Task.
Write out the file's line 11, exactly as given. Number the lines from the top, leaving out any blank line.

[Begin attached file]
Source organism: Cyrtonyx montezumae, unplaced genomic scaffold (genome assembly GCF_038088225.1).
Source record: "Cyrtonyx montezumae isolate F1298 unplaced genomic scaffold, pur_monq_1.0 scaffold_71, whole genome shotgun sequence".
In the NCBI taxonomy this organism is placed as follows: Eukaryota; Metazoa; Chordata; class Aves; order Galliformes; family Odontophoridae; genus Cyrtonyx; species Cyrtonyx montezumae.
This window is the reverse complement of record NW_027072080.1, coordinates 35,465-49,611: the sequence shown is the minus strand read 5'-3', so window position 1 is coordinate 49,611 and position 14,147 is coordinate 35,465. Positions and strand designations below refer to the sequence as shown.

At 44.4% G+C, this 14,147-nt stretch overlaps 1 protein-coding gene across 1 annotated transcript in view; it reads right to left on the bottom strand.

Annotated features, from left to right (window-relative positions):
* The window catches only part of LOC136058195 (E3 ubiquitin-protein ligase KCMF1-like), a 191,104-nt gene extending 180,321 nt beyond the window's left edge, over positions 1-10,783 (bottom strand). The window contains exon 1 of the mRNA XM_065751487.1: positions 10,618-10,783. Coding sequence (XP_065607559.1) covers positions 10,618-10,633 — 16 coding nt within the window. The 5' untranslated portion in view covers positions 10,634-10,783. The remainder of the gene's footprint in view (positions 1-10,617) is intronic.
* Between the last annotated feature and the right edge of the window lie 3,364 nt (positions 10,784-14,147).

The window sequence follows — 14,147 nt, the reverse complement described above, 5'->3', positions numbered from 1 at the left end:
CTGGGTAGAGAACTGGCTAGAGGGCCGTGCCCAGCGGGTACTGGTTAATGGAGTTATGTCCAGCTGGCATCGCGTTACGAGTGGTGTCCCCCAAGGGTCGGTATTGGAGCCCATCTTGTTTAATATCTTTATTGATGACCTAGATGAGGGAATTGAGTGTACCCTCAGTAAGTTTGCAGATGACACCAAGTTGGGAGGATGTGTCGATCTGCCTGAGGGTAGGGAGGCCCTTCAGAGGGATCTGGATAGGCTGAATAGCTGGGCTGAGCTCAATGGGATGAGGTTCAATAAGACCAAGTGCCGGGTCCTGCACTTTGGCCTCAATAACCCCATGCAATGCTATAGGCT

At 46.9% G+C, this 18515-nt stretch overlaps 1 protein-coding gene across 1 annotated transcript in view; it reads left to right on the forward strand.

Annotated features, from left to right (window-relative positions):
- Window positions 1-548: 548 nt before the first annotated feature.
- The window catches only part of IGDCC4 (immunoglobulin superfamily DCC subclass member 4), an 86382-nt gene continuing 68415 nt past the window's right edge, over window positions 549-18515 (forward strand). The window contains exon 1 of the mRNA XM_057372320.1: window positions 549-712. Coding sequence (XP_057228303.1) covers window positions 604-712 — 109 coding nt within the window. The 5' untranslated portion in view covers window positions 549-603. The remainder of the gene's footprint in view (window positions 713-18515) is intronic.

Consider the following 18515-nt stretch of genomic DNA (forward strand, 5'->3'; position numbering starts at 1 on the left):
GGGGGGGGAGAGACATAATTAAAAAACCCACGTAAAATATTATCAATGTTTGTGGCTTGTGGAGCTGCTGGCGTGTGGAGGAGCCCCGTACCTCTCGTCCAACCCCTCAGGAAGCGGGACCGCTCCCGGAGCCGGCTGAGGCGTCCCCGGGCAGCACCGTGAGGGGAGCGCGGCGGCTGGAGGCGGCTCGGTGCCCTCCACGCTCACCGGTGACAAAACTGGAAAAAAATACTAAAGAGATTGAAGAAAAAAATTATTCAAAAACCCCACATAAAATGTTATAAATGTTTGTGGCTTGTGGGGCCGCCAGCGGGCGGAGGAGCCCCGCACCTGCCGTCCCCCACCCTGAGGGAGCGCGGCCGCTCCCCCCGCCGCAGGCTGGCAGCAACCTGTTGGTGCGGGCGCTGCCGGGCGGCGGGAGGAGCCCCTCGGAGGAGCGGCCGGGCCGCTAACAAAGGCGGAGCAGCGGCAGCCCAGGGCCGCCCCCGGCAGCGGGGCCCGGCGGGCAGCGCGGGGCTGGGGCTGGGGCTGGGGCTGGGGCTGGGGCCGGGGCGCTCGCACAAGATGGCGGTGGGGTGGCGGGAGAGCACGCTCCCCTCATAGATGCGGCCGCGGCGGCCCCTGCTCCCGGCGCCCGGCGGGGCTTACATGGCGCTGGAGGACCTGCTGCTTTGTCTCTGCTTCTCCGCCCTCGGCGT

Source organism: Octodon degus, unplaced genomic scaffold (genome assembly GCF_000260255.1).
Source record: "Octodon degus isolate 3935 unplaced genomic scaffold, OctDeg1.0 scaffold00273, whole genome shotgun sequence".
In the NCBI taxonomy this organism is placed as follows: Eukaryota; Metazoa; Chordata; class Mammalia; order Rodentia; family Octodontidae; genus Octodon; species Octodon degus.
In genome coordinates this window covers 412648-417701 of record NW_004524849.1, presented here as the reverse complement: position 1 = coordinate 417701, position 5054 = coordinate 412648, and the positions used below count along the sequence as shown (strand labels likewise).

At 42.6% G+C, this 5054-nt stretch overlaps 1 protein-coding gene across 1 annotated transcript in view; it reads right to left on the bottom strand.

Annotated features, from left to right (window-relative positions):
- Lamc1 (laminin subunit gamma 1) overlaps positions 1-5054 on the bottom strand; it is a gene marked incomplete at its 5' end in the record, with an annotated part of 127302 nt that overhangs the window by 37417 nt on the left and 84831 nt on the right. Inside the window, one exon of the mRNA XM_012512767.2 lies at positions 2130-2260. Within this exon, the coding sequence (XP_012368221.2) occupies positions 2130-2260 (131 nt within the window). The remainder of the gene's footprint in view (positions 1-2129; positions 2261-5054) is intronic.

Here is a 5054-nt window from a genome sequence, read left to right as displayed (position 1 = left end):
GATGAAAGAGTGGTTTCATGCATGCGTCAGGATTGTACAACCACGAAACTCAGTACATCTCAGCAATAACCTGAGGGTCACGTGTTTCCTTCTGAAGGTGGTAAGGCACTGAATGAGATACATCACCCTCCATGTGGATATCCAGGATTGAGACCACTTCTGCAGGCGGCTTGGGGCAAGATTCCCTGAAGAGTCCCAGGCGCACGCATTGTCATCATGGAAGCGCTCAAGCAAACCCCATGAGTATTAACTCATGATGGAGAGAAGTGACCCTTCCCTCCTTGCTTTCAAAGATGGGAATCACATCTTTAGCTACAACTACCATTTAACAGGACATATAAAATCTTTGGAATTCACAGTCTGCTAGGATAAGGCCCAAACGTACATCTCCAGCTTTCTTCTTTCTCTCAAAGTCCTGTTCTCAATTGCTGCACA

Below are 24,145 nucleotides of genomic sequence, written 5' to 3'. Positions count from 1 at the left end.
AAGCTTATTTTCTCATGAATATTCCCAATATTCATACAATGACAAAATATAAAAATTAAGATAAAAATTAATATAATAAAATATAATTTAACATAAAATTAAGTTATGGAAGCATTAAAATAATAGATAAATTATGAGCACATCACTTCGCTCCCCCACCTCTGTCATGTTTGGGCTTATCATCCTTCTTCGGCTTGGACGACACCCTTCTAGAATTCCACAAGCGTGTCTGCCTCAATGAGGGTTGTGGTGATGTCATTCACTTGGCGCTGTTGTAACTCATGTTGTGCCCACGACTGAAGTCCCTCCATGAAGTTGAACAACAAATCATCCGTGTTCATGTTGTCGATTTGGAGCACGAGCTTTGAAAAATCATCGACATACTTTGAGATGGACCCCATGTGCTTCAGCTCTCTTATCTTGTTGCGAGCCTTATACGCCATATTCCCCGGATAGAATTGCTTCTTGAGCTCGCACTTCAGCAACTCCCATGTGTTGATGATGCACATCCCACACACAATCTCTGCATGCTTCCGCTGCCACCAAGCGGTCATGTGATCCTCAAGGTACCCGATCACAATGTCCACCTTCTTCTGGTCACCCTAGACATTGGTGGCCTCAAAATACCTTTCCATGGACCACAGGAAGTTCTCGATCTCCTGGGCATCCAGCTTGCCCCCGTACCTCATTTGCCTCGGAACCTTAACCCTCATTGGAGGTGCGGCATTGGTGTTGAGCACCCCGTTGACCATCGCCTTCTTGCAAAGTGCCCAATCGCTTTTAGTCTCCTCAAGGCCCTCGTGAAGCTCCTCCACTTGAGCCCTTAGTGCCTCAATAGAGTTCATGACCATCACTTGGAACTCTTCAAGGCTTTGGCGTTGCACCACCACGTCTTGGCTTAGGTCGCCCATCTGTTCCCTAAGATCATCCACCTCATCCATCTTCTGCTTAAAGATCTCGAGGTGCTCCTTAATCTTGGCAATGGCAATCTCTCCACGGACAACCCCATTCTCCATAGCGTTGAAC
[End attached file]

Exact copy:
At 46.9% G+C, this 18515-nt stretch overlaps 1 protein-coding gene across 1 annotated transcript in view; it reads left to right on the forward strand.